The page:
The above image was illustrated by Joe Scordo for Hidden Scents circa 2014, and based on the 1950's illustrations credited to Penfield and Rasmussen, which is need of an update, no?
Brain computer interface turns mental handwriting into text on screen
May 2021, phys.org
My rudimentary understanding of the brain says that the patterns coming from you head when you use any form of motor control would be much easier to see that patterns from simply visualizing letterforms. Something about the somatosensory cortex anatomical map.
For the first time, researchers have deciphered the brain activity associated with trying to write letters by hand. Working with a participant with paralysis who has sensors implanted in his brain, the team used an algorithm to identify letters as he attempted to write them. Then, the system displayed the text on a screen—in real time.
via Howard Hughes Medical Institute: High-performance brain-to-text communication via handwriting, Nature (2021). DOI: 10.1038/s41586-021-03506-2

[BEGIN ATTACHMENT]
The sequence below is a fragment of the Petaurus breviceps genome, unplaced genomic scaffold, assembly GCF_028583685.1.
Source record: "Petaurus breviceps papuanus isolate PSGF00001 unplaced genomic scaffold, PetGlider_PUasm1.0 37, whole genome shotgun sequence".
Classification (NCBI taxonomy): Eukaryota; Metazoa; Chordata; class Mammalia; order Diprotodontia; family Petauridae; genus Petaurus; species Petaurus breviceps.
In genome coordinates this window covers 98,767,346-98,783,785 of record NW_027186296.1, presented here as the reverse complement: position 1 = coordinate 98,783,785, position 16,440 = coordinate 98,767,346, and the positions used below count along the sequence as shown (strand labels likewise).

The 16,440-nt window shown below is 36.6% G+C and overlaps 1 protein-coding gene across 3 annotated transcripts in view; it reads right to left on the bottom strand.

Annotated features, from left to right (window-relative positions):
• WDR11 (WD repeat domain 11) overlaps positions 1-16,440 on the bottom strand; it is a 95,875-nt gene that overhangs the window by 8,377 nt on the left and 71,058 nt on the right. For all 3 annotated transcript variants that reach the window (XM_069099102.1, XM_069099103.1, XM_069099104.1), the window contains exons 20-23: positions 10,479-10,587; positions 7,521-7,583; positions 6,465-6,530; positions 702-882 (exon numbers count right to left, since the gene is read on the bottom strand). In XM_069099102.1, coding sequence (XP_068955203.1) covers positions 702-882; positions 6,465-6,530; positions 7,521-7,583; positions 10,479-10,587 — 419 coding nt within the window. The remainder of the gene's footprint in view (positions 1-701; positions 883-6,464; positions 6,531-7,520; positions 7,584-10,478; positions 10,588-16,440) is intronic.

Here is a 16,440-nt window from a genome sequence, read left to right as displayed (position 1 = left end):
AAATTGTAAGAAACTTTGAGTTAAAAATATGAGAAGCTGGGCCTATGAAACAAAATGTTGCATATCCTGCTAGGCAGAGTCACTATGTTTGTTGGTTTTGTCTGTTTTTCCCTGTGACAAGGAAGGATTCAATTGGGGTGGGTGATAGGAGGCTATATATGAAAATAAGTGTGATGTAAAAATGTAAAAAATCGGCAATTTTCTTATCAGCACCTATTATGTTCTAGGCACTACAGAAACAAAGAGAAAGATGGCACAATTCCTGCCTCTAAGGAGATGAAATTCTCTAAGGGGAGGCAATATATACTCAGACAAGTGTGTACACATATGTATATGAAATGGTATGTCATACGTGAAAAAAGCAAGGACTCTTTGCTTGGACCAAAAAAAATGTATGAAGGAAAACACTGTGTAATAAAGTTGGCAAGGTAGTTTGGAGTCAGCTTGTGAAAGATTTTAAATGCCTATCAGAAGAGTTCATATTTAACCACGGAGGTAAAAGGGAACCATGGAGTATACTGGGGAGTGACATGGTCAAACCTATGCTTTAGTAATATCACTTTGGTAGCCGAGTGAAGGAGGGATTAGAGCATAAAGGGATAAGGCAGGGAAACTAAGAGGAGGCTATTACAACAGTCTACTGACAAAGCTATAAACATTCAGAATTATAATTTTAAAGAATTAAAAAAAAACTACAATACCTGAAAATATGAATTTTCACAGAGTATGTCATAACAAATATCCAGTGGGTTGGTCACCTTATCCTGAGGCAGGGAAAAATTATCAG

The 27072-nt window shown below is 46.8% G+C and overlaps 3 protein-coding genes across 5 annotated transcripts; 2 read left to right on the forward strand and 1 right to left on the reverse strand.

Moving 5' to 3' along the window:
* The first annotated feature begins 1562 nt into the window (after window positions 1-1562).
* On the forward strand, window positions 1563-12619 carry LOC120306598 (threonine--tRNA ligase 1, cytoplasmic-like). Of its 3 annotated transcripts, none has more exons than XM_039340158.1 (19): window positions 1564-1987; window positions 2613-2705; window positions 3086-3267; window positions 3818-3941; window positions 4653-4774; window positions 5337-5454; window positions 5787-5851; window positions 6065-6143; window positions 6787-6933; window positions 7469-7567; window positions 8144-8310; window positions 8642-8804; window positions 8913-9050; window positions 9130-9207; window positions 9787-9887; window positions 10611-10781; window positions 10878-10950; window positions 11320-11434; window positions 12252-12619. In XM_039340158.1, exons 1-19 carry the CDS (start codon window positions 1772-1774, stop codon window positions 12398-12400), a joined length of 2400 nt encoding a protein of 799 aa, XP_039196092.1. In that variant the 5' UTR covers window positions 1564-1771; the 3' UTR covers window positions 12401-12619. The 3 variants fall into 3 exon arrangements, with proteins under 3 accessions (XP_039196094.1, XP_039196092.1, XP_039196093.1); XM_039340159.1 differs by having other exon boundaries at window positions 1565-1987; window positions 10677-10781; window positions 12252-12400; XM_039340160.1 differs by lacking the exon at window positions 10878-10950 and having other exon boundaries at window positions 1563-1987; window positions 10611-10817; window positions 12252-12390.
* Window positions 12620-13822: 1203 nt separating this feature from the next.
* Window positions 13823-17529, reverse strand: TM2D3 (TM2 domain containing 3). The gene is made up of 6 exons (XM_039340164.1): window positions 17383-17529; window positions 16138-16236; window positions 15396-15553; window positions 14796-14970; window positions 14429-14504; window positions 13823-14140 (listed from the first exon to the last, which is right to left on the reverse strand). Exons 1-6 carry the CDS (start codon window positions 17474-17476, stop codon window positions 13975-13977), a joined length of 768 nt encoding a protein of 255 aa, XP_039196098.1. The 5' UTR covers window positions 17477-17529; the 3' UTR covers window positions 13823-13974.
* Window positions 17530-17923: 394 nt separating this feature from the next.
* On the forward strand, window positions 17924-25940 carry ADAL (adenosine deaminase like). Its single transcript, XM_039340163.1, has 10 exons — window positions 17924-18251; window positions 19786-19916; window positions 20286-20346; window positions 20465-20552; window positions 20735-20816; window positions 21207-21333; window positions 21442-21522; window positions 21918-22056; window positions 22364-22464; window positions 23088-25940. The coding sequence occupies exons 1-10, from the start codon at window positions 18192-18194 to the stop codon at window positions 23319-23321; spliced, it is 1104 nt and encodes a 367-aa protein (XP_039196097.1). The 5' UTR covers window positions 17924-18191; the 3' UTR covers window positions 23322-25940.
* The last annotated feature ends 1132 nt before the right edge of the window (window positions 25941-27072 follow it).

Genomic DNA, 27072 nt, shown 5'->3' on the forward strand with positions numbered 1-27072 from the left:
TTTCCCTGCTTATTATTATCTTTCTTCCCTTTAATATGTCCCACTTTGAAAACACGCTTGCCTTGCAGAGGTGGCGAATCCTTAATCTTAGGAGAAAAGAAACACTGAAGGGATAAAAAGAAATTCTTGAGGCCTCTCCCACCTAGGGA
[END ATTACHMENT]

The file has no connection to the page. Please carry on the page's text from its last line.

'Rough' words feature a trill sound in languages around the globe
Jan 2022, phys.org
"They demonstrate a deep-rooted and widespread association between the sounds of speech and our sense of touch."" -Mark Dingemanse, Co-author and Associate Professor in Language and Communication at Radboud University
Also, kiki bouba.
via Radboud University, home of the Limbic Signal patron saint Asifa Majid: Bodo Winter et al, Trilled /r/ is associated with roughness, linking sound and touch across spoken languages, Scientific Reports (2022). DOI: 10.1038/s41598-021-04311-7
Why writing by hand makes kids smarter
Oct 2020, phys.org
"The use of pen and paper gives the brain more 'hooks' to hang your memories on. Writing by hand creates much more activity in the sensorimotor parts of the brain. A lot of senses are activated by pressing the pen on paper, seeing the letters you write and hearing the sound you make while writing. These sense experiences create contact between different parts of the brain and open the brain up for learning. We both learn better and remember better," says Van der Meer.
via Norwegian University of Science and Technology: Eva Ose Askvik et al. The Importance of Cursive Handwriting Over Typewriting for Learning in the Classroom: A High-Density EEG Study of 12-Year-Old Children and Young Adults, Frontiers in Psychology (2020). DOI: 10.3389/fpsyg.2020.01810